S.B. County gets $12 million in federal funds for major projects, including one in Fontana | News

San Bernardino County has been awarded $12 million in federal community project funding as part of the omnibus appropriations bill passed by Congress at the end of 2022.

This funding will support the planning, design, and construction of five major community projects across the county, including one in Fontana, that will greatly improve facilities in regional parks, rural fire stations, unincorporated areas, and the county flood control district.

The new funding was awarded by Reps. Pete Aguilar, Norma Torres, and Jay Obernolte as well as by California U.S. Sen. Dianne Feinstein.

“We are grateful to our Congressional representatives for this extraordinary funding,” said Board of Supervisors Chair Dawn Rowe. “The County will use this new federal funding to complete important infrastructure projects that will significantly improve facilities and amenities for local residents.”

• Aguilar (D-Redlands) directed $2.56 million to make significant street and pedestrian improvements in Little Third Street, an unincorporated pocket within the City of San Bernardino. This project has been a top priority for Supervisor Joe Baca, Jr., who included it in his Fifth District Roadmap to Revitalization. The project includes paving 3,700 feet of roadway, widening 2,670 feet of roadway, improving 13 disability ramps and building 5,650 feet of sidewalk.

• Feinstein directed $3.75 million to the county to repair and expand the Mt. Baldy Fire Station. This rural station deep in the San Gabriel Mountains is an aging facility built nearly a century ago. Expansion is critical for the station, allowing it to house modern fire engines and accommodate the need for fire crews. This remodeled facility will enhance county efforts to protect residents from the dangers of wildfire, especially in isolated rural communities.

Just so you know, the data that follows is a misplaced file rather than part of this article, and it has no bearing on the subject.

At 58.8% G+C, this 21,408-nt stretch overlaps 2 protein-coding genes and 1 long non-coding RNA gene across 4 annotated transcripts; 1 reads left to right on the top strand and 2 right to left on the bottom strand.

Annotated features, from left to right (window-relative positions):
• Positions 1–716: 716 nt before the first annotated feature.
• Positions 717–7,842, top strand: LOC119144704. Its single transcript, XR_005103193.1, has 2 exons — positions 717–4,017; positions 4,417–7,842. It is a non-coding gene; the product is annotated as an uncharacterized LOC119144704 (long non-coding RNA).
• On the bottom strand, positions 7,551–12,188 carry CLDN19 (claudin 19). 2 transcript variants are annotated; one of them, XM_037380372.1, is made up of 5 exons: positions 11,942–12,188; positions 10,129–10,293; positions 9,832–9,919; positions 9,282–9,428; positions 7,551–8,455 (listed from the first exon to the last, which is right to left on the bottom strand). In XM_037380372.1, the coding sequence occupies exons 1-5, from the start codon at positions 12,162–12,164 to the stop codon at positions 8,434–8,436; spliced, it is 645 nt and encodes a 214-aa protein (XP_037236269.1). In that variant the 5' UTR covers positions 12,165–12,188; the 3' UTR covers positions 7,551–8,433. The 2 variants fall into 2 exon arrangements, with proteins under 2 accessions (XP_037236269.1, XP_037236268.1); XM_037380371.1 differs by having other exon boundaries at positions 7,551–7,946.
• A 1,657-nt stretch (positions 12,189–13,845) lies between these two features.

• Torres (D-Pomona) made two funding awards to the county. The first provides $2.28 million to renovate and improve the food court at Prado Regional Park. This critical park facility was badly damaged by flooding several years ago and is unable to accommodate the high demand by park visitors. The renovated facility will significantly improve kitchens and restrooms, meet ADA standards, and expand dining options for patrons.

The second award from Torres directed $1.5 million in new funding to build Safe Routes to School in unincorporated Fontana. Many parts of this community do not have adequate sidewalks, crosswalks, or ADA-accessible ramps. This project will install traffic calming infrastructure near schools in order to better protect children and pedestrians.

• Obernolte (R-Big Bear Lake) awarded the county $2 million to begin the design and planning for the Desert Knolls Wash Phase IV flood control project near Apple Valley. This multi-phase project is a major undertaking for the county to expand the capacity of the Desert Knolls wash to protect High Desert communities against catastrophic floods.

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